The agenda included addresses from Secretary of Transportation Elaine Chao, Acting FAA Administrator Dan Elwell and Secretary of the Air Force Heather Wilson in addition to panels of industry and government leaders. “I’ve never seen such a collection of experience talking on a single issue,” Elwell, who remained in the room or nearby for most of the day, said in his closing remarks. Based on his observations from listening to other presenters as well as from discussions held during networking breaks, Elwell noted the group’s “violent agreement” that workforce development is a real and pressing challenge.

ARSA members have been increasingly clear in recent years that technician recruitment is one of the most pressing challenges facing the industry. The association has become a leading proponent of efforts to improve aviation skills. To see a brief overview of the issue and access some resources related to skills-based advocacy, check out the workforce resources in the “Quality Time” section of the August hotline.


Beyond Big Data Buzzwords

On Sept. 12, ARSA Vice President of Communications Brett Levanto spoke during FlightGlobal’s Big Data Americas event in Miami about aviation technology advancements and their impact on business and regulatory matters.

The two-day event had begun on Sept. 11 and featured presenters, panelists and participants from across the aviation world. It was the second installment of FlightGlobal’s series focusing on “Big Data”: operational information and analytical tools used to predict maintenance needs, improve system efficiency and reduce costs.

“I came here as much to learn as to share,” Levanto said, reflecting on the apparent disparity between the “buzzword” laden topics championed by aviation media and the actual interests of the small business-dominated repair station community. “We read all the time in the trade press about well-hyped developments like ‘big data,’ but for most of the industry these enhancements feel more myth than reality. I came here to try and decode that difference.”

Levanto participated in the panel discussion “How are data and technology developing a new ecosystem for maintenance?” He joined moderator Jon Hemmerdinger from FlightGlobal and Jazz Aviation’s Aircraft Contracts Manager Tiymor Kalimat. The three built off key topics that had emerged during the event’s first day; they explored data ownership, contracting requirements and likely regulator likely regulator responses to emerging technologies.

“The people performing this [analytical] work are pretty excited about it, so I allowed myself to become excited, too.” Levanto said. “Aircraft are already gathering and storing reems of data during each flight. Getting access to it in a timely manner, building mechanisms to analyze it, making predictions based on that analysis and providing transparent access to the entire process could be a transformational challenge for the industry.”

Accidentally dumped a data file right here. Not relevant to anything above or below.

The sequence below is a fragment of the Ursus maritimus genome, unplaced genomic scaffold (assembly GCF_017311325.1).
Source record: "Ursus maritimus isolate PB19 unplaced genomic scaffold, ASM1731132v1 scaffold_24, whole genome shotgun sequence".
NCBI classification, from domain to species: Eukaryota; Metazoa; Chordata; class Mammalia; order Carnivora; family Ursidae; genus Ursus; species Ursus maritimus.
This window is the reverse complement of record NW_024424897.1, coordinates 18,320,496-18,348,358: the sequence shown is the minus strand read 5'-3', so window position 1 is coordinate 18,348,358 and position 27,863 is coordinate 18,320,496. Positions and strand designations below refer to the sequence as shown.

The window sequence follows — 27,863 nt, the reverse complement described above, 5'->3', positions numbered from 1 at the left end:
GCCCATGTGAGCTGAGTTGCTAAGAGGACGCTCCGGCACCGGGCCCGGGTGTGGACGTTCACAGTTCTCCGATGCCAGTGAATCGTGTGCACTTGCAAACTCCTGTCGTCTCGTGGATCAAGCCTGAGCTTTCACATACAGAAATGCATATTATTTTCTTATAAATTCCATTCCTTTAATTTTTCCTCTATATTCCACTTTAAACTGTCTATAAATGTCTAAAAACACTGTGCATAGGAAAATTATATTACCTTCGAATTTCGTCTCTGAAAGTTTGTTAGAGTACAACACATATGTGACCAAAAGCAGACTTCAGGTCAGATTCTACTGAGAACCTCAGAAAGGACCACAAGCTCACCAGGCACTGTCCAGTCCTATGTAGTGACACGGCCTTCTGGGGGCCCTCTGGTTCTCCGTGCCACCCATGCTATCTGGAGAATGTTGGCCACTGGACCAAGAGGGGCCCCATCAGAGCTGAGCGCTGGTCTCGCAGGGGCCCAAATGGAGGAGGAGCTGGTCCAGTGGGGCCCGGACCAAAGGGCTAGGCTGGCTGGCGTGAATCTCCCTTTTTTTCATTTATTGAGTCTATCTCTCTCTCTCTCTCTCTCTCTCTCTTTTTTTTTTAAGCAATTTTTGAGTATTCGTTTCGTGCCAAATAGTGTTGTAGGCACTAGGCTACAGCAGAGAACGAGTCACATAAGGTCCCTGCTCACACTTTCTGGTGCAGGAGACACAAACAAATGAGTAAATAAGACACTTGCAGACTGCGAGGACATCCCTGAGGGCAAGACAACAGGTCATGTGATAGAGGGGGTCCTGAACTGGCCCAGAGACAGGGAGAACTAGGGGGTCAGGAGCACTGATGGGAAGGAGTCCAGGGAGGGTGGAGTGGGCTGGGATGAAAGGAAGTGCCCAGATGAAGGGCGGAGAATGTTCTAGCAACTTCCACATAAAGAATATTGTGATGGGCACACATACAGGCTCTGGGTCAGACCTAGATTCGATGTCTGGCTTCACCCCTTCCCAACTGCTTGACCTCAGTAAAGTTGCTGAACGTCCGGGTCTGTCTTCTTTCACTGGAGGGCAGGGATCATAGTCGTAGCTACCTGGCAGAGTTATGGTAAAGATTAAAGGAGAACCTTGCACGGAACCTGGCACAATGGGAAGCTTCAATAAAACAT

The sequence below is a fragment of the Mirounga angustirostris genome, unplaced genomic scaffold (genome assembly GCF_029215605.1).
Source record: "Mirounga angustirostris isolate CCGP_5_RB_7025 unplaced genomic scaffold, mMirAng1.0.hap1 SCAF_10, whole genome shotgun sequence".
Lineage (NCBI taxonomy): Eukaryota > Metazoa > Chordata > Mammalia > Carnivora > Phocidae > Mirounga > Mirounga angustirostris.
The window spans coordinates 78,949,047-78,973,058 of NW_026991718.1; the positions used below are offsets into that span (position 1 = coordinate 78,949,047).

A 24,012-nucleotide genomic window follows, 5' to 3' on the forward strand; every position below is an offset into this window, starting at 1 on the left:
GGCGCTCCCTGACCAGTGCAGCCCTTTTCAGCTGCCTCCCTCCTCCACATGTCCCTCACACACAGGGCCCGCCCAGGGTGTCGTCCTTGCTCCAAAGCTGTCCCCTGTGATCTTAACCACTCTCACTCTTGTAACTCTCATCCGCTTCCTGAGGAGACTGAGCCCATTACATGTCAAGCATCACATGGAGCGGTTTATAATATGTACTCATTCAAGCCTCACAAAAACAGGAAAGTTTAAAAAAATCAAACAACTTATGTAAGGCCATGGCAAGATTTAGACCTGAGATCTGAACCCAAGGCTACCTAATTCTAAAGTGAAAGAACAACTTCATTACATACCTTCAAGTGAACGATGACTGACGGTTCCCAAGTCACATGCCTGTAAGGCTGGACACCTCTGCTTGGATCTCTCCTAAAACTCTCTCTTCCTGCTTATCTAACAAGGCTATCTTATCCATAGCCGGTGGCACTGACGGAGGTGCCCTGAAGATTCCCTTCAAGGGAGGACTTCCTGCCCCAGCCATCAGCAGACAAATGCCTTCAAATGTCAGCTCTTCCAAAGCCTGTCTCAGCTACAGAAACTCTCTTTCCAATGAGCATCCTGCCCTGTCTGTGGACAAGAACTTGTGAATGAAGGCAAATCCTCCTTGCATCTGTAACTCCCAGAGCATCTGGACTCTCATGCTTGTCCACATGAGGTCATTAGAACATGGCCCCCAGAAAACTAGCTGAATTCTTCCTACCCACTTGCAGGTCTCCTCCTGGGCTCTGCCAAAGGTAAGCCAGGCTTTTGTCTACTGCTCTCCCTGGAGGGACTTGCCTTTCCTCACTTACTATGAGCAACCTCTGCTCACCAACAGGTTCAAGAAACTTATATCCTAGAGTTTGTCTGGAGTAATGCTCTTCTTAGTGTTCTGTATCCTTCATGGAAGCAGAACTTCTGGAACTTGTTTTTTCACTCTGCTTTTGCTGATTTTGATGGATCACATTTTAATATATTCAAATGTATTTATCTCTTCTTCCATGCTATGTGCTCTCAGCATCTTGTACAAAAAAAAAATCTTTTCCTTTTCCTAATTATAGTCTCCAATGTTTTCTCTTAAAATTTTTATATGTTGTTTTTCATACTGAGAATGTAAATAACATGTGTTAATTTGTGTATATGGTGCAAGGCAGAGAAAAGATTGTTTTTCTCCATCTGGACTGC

To learn more FlightGlobal’s continuing series of “Big Data” events, visit:

Talk Big Data with Brett

ARSA members and industry colleagues with experiences to share or questions about the use of analytical data and predictive maintenance should contact Levanto at


Engaging Industry Through U.S. Chamber

On Sept. 6, ARSA Executive Vice President Christian A. Klein attended a meeting of the U.S. Chamber of Commerce’s Transportation Infrastructure & Logistics Committee in Washington, D.C.

Klein is a long-time TILC member. The committee is composed of business executives representing transportation providers and users as well as related associations and members of state and local chambers of commerce. The TILC is the Chamber’s primary policy-originating body on transportation policy issues. In addition to aviation, the committee addresses surface, rail, and marine transportation and water infrastructure. 

The Sept. 6 event featured a keynote presentation by House Transportation & Infrastructure Committee Chairman Bill Shuster (R-Pa.), one of the most influential lawmakers involved in transportation policy on Capitol Hill. Shuster briefed attendees on the status of FAA reauthorization, saying negotiations between the House and Senate were ongoing with the goal of completing work on a final bill before the FAA’s authority lapses on Sept. 30.

The meeting also included discussions about grassroots engagement to support enactment of a major transportation infrastructure package in 2019 and an update on water infrastructure legislation.

Klein used the meeting as an opportunity to brief his fellow TILC members about ARSA’s lobbying campaign to create a new aviation maintenance workforce grant program and encourage other organizations to join the ARSA-led supporting coalition. Given the cross-industry impact of the technical skills gap, there was significant interest in the initiative.

The Chamber is the world’s largest business organization, representing the interests of more than three million businesses of all sizes, sectors, and regions. Its members range from small companies and local chambers to leading industry associations and large corporations.